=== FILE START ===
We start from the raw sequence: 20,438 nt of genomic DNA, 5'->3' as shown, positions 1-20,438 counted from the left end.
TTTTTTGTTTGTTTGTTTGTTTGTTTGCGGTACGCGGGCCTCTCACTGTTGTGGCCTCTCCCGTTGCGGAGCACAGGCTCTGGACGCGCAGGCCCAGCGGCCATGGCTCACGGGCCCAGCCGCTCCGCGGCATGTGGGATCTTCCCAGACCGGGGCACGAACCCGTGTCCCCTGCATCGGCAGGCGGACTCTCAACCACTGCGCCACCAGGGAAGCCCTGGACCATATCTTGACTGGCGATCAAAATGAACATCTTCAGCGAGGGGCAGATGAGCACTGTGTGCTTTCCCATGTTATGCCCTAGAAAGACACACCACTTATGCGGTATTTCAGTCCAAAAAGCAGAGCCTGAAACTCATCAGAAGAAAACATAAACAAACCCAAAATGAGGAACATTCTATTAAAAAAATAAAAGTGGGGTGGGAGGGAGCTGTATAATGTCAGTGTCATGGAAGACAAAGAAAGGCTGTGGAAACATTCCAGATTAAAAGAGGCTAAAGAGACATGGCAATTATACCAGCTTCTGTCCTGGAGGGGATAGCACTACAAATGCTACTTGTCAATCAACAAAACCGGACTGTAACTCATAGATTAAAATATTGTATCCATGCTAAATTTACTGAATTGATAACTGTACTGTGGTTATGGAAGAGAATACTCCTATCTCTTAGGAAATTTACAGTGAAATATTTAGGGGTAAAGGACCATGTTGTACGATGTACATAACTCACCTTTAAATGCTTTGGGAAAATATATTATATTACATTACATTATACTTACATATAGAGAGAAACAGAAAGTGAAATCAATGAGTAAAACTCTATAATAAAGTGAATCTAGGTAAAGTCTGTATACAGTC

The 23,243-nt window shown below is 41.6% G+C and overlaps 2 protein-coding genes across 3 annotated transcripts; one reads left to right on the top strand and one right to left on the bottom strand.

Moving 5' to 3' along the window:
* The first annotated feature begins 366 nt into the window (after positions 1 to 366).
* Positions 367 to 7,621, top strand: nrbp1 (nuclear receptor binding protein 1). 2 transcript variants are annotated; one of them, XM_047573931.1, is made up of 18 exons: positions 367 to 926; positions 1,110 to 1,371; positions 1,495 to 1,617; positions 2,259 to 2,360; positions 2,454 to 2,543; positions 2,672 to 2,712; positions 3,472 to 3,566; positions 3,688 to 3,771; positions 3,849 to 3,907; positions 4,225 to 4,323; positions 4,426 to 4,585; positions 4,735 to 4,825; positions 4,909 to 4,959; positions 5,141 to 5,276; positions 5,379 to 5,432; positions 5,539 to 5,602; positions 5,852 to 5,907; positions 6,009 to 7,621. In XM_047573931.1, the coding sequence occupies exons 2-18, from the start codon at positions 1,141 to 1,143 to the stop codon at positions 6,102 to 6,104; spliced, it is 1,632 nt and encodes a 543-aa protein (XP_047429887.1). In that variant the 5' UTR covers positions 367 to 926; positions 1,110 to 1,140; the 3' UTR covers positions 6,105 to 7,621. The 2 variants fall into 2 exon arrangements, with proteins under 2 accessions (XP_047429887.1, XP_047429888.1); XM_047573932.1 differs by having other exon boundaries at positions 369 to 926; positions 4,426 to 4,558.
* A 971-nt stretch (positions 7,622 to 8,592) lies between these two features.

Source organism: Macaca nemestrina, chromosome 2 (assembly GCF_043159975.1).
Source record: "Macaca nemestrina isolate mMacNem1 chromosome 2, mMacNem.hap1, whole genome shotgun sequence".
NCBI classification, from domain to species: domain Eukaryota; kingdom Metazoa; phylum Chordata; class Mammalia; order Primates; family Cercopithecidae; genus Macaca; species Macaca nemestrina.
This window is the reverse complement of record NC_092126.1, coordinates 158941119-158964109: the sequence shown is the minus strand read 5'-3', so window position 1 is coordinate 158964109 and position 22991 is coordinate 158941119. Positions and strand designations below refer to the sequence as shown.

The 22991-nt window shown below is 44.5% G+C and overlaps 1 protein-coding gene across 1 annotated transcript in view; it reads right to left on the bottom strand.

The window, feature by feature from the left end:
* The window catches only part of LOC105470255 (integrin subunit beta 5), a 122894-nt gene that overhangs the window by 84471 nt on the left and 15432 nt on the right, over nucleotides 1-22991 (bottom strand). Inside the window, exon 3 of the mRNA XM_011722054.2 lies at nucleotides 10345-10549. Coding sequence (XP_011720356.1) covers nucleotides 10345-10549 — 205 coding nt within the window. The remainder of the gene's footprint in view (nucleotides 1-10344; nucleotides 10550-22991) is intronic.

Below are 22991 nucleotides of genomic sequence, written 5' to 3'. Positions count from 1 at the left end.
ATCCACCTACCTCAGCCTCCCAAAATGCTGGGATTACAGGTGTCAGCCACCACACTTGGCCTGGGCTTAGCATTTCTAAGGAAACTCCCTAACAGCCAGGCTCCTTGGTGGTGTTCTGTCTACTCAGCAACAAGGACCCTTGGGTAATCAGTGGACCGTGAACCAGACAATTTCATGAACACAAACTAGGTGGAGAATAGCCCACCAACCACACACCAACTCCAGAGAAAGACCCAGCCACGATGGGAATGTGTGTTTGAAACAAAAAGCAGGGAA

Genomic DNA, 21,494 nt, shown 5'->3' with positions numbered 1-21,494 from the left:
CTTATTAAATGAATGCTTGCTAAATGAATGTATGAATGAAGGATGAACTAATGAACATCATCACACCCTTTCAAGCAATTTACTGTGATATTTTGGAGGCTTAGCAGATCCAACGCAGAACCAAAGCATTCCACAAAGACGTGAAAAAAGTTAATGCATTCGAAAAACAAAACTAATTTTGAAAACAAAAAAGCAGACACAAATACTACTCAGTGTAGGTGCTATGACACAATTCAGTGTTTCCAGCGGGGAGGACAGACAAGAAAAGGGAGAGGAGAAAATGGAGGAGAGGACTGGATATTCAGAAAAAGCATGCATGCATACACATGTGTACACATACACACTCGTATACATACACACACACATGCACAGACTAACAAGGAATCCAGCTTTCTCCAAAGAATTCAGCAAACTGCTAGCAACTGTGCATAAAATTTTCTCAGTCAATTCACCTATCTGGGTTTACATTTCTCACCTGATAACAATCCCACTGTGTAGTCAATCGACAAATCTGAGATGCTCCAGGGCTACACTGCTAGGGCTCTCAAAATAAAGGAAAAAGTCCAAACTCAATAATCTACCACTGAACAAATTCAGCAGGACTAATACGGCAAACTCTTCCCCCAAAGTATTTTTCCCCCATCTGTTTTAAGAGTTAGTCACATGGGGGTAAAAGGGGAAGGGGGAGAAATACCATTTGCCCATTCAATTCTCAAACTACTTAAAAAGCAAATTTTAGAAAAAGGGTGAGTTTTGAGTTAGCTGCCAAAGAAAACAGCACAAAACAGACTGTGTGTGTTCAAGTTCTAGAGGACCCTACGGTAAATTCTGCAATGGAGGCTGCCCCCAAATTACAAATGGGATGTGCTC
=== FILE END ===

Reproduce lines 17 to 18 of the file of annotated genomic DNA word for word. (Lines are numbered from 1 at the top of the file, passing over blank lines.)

Genomic DNA, 21,494 nt, shown 5'->3' with positions numbered 1-21,494 from the left:
CTTATTAAATGAATGCTTGCTAAATGAATGTATGAATGAAGGATGAACTAATGAACATCATCACACCCTTTCAAGCAATTTACTGTGATATTTTGGAGGCTTAGCAGATCCAACGCAGAACCAAAGCATTCCACAAAGACGTGAAAAAAGTTAATGCATTCGAAAAACAAAACTAATTTTGAAAACAAAAAAGCAGACACAAATACTACTCAGTGTAGGTGCTATGACACAATTCAGTGTTTCCAGCGGGGAGGACAGACAAGAAAAGGGAGAGGAGAAAATGGAGGAGAGGACTGGATATTCAGAAAAAGCATGCATGCATACACATGTGTACACATACACACTCGTATACATACACACACACATGCACAGACTAACAAGGAATCCAGCTTTCTCCAAAGAATTCAGCAAACTGCTAGCAACTGTGCATAAAATTTTCTCAGTCAATTCACCTATCTGGGTTTACATTTCTCACCTGATAACAATCCCACTGTGTAGTCAATCGACAAATCTGAGATGCTCCAGGGCTACACTGCTAGGGCTCTCAAAATAAAGGAAAAAGTCCAAACTCAATAATCTACCACTGAACAAATTCAGCAGGACTAATACGGCAAACTCTTCCCCCAAAGTATTTTTCCCCCATCTGTTTTAAGAGTTAGTCACATGGGGGTAAAAGGGGAAGGGGGAGAAATACCATTTGCCCATTCAATTCTCAAACTACTTAAAAAGCAAATTTTAGAAAAAGGGTGAGTTTTGAGTTAGCTGCCAAAGAAAACAGCACAAAACAGACTGTGTGTGTTCAAGTTCTAGAGGACCCTACGGTAAATTCTGCAATGGAGGCTGCCCCCAAATTACAAATGGGATGTGCTC